Short Reports

Burn-depth teaching: The toast analogy and colour changes

Wayne George Kleintjes

Abstract


Burn depth is a difficult topic to teach for several reasons. Depth is dynamic, and can change over time. This change in depth over time is called burn-depth conversion. Several factors affect this conversion, adding to the complexity of depth assessment. As the dermis is white, a piece of white bread will be used in this analogy. Just as white bread is soft, floppy and moist with some stretch before going into the toaster, so is the skin soft, stretchable and moist in the dermis. Once the white bread begins toasting, the following colour changes occur: light yellow, light brown, dark brown and then black. The white dermis of the skin goes through similar colour changes when burned. Toasted white bread also loses more of its moistness and elasticity as it is increasingly toasted. The same happens in the skin. It loses its elasticity and moistness, and so a full-thickness burn (eschar) has to be cut open (-otomy; escharotomy) to accommodate stretch from swelling, or to allow mobility of joints or functional structures, or the chest wall. To understand the colour changes in the dermis, the vascular plexus in the superficial dermis must be considered. The blood colour is red in the superficial dermis, and mixed with the white of the dermis, it will appear pink. Capillary refill time will be rapid in superficial partial-thickness areas, and this is considered an important clinical test to increase the accuracy of depth assessment. As the burn goes deeper than the vascular plexus, the normal whiter/paler colour of the dermis will appear. Changes will then be reflected by the toast analogy: yellow, then brown, then black. As burn depth is difficult for students to learn and grasp, the toast analogy may help in the teaching of the topic. Understanding the dynamic nature of burn depth is important, as is understanding the importance of, and being able to use, the diagnostic clinical tests for burn depth, such as the capillary refill test, to increase the accuracy of the assessment.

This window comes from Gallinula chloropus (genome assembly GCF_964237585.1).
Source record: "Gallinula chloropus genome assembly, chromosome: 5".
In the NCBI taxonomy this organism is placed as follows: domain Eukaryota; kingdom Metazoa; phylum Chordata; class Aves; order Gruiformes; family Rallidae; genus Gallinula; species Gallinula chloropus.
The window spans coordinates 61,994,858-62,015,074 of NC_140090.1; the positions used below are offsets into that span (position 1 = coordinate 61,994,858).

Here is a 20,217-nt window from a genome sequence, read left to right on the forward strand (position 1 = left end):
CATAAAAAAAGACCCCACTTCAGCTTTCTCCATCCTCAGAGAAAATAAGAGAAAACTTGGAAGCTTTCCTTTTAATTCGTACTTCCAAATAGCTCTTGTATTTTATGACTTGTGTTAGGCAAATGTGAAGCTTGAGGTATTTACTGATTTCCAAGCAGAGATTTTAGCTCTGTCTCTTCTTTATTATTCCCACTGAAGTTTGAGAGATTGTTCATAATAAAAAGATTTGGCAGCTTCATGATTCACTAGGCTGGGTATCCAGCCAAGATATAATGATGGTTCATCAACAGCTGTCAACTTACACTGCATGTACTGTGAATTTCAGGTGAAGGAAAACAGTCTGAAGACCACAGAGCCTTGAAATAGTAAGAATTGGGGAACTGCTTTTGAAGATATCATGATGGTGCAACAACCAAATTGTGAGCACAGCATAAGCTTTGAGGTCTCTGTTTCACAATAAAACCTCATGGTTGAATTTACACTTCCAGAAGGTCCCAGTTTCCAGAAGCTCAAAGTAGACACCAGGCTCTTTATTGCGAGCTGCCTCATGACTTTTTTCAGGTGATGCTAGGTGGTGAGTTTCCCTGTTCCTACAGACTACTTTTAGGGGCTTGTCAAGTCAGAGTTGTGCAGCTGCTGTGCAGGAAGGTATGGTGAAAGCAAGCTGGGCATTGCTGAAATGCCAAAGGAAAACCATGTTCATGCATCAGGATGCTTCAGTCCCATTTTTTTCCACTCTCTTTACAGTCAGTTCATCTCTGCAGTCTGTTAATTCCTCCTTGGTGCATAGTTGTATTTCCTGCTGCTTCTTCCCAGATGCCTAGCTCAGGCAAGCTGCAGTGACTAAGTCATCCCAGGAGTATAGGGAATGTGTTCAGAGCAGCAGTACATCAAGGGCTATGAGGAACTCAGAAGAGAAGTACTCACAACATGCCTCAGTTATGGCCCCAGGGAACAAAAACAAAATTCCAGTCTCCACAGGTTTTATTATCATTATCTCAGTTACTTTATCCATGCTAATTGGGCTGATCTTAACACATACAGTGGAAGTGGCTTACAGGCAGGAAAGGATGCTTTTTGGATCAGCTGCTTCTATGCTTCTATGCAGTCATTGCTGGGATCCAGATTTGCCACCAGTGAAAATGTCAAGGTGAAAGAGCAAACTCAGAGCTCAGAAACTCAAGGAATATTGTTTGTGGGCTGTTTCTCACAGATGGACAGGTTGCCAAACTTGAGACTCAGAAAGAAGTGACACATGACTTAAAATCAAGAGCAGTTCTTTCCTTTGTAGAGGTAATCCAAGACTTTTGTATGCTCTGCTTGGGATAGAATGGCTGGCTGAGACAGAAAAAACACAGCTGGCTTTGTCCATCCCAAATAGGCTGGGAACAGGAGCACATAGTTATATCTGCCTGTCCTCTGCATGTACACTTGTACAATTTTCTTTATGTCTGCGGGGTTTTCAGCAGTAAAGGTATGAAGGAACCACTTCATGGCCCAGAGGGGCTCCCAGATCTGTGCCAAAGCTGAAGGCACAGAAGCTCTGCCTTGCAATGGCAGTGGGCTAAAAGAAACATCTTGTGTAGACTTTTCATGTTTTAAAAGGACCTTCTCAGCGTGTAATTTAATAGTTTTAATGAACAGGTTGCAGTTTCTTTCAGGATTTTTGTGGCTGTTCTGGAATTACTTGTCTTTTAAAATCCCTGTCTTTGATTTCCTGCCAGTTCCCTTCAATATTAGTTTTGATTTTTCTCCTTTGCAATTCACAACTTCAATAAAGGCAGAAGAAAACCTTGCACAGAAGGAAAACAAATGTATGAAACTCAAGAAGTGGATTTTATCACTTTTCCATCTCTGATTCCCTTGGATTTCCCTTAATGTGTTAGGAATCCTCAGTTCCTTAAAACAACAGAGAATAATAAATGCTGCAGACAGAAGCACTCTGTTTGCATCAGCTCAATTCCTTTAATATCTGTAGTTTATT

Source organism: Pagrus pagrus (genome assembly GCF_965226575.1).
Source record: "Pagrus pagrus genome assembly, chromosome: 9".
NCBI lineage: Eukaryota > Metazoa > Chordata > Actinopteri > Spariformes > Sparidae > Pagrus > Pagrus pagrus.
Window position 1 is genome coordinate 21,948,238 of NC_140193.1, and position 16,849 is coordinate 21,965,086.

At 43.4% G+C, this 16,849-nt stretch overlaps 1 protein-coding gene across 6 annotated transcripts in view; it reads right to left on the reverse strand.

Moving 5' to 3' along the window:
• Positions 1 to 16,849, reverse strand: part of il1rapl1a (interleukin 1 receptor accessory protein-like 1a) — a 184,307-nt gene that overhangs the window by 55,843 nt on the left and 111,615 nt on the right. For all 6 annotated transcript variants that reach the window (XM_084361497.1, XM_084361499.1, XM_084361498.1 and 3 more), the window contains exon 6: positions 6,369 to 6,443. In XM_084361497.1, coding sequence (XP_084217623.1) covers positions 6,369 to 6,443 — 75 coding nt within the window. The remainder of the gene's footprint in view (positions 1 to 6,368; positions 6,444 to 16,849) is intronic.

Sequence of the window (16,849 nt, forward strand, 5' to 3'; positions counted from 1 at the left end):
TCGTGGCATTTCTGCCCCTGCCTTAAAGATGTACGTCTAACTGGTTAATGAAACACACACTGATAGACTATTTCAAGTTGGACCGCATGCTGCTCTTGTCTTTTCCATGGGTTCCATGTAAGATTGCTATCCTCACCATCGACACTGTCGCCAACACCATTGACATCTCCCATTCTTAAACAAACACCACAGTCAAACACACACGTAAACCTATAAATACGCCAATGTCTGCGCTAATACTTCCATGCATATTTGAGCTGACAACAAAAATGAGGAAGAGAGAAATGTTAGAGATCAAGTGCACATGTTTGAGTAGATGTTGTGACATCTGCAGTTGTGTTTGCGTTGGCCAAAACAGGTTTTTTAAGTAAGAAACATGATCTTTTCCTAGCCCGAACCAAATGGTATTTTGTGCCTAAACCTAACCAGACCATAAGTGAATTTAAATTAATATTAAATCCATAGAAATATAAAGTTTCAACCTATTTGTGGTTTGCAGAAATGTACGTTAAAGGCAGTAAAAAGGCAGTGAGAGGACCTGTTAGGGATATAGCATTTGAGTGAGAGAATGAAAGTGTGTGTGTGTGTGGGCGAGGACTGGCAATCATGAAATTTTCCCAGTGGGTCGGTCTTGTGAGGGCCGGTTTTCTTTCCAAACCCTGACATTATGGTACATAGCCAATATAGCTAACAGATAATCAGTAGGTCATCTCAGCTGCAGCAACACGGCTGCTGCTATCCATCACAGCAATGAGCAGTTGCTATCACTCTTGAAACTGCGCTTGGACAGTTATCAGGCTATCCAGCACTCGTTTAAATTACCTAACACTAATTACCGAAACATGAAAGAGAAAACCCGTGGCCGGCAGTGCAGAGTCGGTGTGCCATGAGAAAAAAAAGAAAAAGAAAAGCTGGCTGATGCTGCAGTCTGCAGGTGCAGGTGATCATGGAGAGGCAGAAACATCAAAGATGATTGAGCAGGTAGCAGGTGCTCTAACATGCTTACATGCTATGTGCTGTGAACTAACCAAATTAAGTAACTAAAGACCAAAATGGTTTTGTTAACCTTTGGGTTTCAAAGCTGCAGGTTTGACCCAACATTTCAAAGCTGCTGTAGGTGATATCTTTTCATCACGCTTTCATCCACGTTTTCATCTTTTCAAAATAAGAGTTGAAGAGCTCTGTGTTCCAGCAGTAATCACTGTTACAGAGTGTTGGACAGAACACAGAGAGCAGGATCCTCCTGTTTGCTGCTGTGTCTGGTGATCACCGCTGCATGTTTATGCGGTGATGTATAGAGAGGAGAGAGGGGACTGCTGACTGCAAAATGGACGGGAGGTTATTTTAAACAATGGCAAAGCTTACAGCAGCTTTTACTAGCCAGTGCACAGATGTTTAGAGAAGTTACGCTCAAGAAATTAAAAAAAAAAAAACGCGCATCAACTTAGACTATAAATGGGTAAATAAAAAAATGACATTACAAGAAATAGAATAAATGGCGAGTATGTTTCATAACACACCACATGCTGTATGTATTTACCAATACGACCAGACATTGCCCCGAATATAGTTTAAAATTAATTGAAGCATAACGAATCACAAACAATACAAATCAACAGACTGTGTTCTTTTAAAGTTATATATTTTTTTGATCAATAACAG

Author's affiliations

Wayne George Kleintjes, Western Cape Provincial Tertiary Adult Burn Unit, Division of Surgery, Tygerberg Hospital and Stellenbosch University, Cape Town, South Africa

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Cite this article

South African Journal of Plastic & Reconstructive Aesthetic Surgery & Burns 2019;2(1):11-13. DOI:10.7196/SAJPRASB.2019.v2i1.13

Article History

Date submitted: 2019-06-05
Date published: 2019-06-05

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